Maybe a person has no duty to retreat, but I don’t see that a person has a duty to move forward either.  This sounds more like vigilante justice to me. 

I also agree with President Obama that young African American boys and men need to be encouraged, mentored, etc.  Particularly now.  And I don’t think that mentoring should just be from African American men, but men of all cultures/colors/nationalities. This “crossover” mentoring wouldn’t just be for the benefit of the young, but for the benefit of the mentors as well.  I think it unlikely that a white, Hispanic (or any other brand of) male who takes the time to mentor an African American boy is going to see such boys as threatening and suspicious just because of their color or dress.  


Finally, I think the President is correct that we each need to look at our own biases and see how we are contributing to the racism problem.  While the issue of racism may be getting better, I just don’t think it is gone. For that I am deeply sorry.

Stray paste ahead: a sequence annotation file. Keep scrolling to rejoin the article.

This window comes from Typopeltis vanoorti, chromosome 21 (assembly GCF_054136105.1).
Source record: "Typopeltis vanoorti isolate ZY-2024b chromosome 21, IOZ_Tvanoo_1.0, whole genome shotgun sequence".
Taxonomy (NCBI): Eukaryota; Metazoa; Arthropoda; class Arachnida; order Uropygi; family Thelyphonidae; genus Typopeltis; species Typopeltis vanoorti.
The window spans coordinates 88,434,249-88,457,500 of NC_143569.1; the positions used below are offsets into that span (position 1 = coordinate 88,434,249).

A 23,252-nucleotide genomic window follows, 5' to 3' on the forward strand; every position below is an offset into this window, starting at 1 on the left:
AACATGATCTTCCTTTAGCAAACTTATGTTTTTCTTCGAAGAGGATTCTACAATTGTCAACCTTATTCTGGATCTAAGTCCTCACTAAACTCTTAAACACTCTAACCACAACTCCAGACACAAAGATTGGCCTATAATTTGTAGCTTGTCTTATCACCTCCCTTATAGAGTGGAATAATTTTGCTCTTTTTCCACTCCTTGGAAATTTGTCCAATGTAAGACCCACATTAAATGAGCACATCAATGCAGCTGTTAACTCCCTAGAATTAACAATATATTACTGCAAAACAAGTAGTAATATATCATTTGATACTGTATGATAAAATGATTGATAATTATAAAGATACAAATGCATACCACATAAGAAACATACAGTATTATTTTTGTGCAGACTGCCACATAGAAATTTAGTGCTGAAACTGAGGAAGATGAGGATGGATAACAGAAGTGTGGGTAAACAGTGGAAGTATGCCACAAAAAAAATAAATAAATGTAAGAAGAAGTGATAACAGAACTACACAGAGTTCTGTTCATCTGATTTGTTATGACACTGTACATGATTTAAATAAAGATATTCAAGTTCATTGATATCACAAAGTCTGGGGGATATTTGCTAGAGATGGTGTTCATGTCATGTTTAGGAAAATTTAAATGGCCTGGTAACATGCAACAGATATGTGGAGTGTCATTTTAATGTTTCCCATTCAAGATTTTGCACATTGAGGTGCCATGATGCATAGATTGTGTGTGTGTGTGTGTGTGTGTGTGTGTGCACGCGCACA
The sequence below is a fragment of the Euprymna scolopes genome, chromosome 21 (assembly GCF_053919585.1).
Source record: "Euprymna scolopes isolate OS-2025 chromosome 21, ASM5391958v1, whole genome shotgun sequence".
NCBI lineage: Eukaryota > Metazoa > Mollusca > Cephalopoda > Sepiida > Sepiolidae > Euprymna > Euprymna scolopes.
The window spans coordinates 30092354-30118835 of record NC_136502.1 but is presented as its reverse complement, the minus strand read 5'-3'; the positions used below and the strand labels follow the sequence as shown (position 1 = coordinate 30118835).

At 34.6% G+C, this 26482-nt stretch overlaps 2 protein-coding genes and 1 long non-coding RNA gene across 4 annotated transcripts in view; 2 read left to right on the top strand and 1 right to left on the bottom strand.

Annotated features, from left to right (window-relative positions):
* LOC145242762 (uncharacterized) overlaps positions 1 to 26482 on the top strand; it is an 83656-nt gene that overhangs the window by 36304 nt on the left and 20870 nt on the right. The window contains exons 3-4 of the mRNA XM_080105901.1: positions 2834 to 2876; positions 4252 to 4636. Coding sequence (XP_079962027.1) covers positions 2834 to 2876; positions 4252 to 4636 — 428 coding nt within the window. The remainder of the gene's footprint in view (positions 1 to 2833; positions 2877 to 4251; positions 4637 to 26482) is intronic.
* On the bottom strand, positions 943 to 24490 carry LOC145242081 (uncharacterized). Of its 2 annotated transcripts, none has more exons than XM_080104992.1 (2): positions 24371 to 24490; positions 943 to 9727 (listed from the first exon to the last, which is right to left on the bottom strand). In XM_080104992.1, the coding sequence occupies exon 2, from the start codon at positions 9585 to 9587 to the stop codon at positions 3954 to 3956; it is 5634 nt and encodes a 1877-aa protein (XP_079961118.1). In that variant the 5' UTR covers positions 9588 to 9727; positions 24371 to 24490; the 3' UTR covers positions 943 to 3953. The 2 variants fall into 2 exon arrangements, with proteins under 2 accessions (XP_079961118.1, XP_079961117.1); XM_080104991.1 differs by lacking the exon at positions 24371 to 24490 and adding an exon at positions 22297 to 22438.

I have to say that my heart goes out to George Zimmerman and his family.  He may have been acquitted, but no one wins in this situation.  

But especially, my heart goes out to Trayvon's family. I look at those family pictures and see a young man who was at one time full of promise and joy.  His Dad was trying to get him out of a situation that was harming him by bringing Trayvon to live with him for a while. Instead his son wound up dead.  I can't even imagine how that must feel. 

May God have mercy on us all.

8 comments: